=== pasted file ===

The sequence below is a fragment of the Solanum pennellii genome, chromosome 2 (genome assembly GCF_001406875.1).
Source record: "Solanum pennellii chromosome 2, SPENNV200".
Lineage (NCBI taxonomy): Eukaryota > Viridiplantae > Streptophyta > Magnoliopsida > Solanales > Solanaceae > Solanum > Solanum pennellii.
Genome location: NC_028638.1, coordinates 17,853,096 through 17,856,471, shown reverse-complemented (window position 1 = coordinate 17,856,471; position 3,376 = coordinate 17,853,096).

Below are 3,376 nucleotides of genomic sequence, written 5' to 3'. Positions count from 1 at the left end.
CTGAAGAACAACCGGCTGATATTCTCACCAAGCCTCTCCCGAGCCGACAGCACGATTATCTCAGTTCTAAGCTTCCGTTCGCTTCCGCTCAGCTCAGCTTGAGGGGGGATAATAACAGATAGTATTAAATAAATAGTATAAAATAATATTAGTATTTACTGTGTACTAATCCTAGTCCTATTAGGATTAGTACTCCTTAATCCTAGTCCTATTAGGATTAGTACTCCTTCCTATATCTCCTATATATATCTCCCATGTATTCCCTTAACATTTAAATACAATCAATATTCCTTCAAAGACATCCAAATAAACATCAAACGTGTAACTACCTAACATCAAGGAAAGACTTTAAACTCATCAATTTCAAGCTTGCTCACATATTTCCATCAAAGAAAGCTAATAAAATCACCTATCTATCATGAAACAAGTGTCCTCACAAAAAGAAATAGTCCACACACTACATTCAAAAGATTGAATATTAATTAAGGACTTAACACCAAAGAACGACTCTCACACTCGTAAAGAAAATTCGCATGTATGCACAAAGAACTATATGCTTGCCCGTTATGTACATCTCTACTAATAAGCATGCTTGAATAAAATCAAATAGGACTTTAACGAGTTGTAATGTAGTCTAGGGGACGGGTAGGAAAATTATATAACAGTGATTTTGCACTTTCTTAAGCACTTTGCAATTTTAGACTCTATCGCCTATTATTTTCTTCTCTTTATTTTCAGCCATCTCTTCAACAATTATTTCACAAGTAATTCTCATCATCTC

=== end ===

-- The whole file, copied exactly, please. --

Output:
The sequence below is a fragment of the Solanum pennellii genome, chromosome 2 (genome assembly GCF_001406875.1).
Source record: "Solanum pennellii chromosome 2, SPENNV200".
Lineage (NCBI taxonomy): Eukaryota > Viridiplantae > Streptophyta > Magnoliopsida > Solanales > Solanaceae > Solanum > Solanum pennellii.
Genome location: NC_028638.1, coordinates 17,853,096 through 17,856,471, shown reverse-complemented (window position 1 = coordinate 17,856,471; position 3,376 = coordinate 17,853,096).

Below are 3,376 nucleotides of genomic sequence, written 5' to 3'. Positions count from 1 at the left end.
CTGAAGAACAACCGGCTGATATTCTCACCAAGCCTCTCCCGAGCCGACAGCACGATTATCTCAGTTCTAAGCTTCCGTTCGCTTCCGCTCAGCTCAGCTTGAGGGGGGATAATAACAGATAGTATTAAATAAATAGTATAAAATAATATTAGTATTTACTGTGTACTAATCCTAGTCCTATTAGGATTAGTACTCCTTAATCCTAGTCCTATTAGGATTAGTACTCCTTCCTATATCTCCTATATATATCTCCCATGTATTCCCTTAACATTTAAATACAATCAATATTCCTTCAAAGACATCCAAATAAACATCAAACGTGTAACTACCTAACATCAAGGAAAGACTTTAAACTCATCAATTTCAAGCTTGCTCACATATTTCCATCAAAGAAAGCTAATAAAATCACCTATCTATCATGAAACAAGTGTCCTCACAAAAAGAAATAGTCCACACACTACATTCAAAAGATTGAATATTAATTAAGGACTTAACACCAAAGAACGACTCTCACACTCGTAAAGAAAATTCGCATGTATGCACAAAGAACTATATGCTTGCCCGTTATGTACATCTCTACTAATAAGCATGCTTGAATAAAATCAAATAGGACTTTAACGAGTTGTAATGTAGTCTAGGGGACGGGTAGGAAAATTATATAACAGTGATTTTGCACTTTCTTAAGCACTTTGCAATTTTAGACTCTATCGCCTATTATTTTCTTCTCTTTATTTTCAGCCATCTCTTCAACAATTATTTCACAAGTAATTCTCATCATCTC